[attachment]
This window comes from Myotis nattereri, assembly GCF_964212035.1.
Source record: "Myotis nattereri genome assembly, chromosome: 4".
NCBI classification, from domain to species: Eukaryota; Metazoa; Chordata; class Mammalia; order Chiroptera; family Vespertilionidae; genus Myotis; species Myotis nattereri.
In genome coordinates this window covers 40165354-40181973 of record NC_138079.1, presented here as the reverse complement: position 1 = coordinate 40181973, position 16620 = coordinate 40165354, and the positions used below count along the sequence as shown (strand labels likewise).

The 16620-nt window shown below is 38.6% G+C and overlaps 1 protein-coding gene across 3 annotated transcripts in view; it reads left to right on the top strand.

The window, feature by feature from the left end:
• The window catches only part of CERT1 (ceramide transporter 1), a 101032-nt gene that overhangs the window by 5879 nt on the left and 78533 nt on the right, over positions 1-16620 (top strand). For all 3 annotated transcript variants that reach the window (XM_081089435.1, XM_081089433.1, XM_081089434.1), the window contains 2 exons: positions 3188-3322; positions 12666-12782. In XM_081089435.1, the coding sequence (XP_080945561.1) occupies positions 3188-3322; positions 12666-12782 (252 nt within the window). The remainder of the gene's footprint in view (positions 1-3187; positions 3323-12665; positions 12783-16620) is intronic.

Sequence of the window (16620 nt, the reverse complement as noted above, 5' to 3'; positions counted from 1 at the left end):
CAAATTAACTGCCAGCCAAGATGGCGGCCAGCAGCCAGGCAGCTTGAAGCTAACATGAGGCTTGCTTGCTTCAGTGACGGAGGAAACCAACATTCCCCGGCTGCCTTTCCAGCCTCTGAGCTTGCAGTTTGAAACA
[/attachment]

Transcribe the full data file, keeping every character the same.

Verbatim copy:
This window comes from Myotis nattereri, assembly GCF_964212035.1.
Source record: "Myotis nattereri genome assembly, chromosome: 4".
NCBI classification, from domain to species: Eukaryota; Metazoa; Chordata; class Mammalia; order Chiroptera; family Vespertilionidae; genus Myotis; species Myotis nattereri.
In genome coordinates this window covers 40165354-40181973 of record NC_138079.1, presented here as the reverse complement: position 1 = coordinate 40181973, position 16620 = coordinate 40165354, and the positions used below count along the sequence as shown (strand labels likewise).

The 16620-nt window shown below is 38.6% G+C and overlaps 1 protein-coding gene across 3 annotated transcripts in view; it reads left to right on the top strand.

The window, feature by feature from the left end:
• The window catches only part of CERT1 (ceramide transporter 1), a 101032-nt gene that overhangs the window by 5879 nt on the left and 78533 nt on the right, over positions 1-16620 (top strand). For all 3 annotated transcript variants that reach the window (XM_081089435.1, XM_081089433.1, XM_081089434.1), the window contains 2 exons: positions 3188-3322; positions 12666-12782. In XM_081089435.1, the coding sequence (XP_080945561.1) occupies positions 3188-3322; positions 12666-12782 (252 nt within the window). The remainder of the gene's footprint in view (positions 1-3187; positions 3323-12665; positions 12783-16620) is intronic.

Sequence of the window (16620 nt, the reverse complement as noted above, 5' to 3'; positions counted from 1 at the left end):
CAAATTAACTGCCAGCCAAGATGGCGGCCAGCAGCCAGGCAGCTTGAAGCTAACATGAGGCTTGCTTGCTTCAGTGACGGAGGAAACCAACATTCCCCGGCTGCCTTTCCAGCCTCTGAGCTTGCAGTTTGAAACA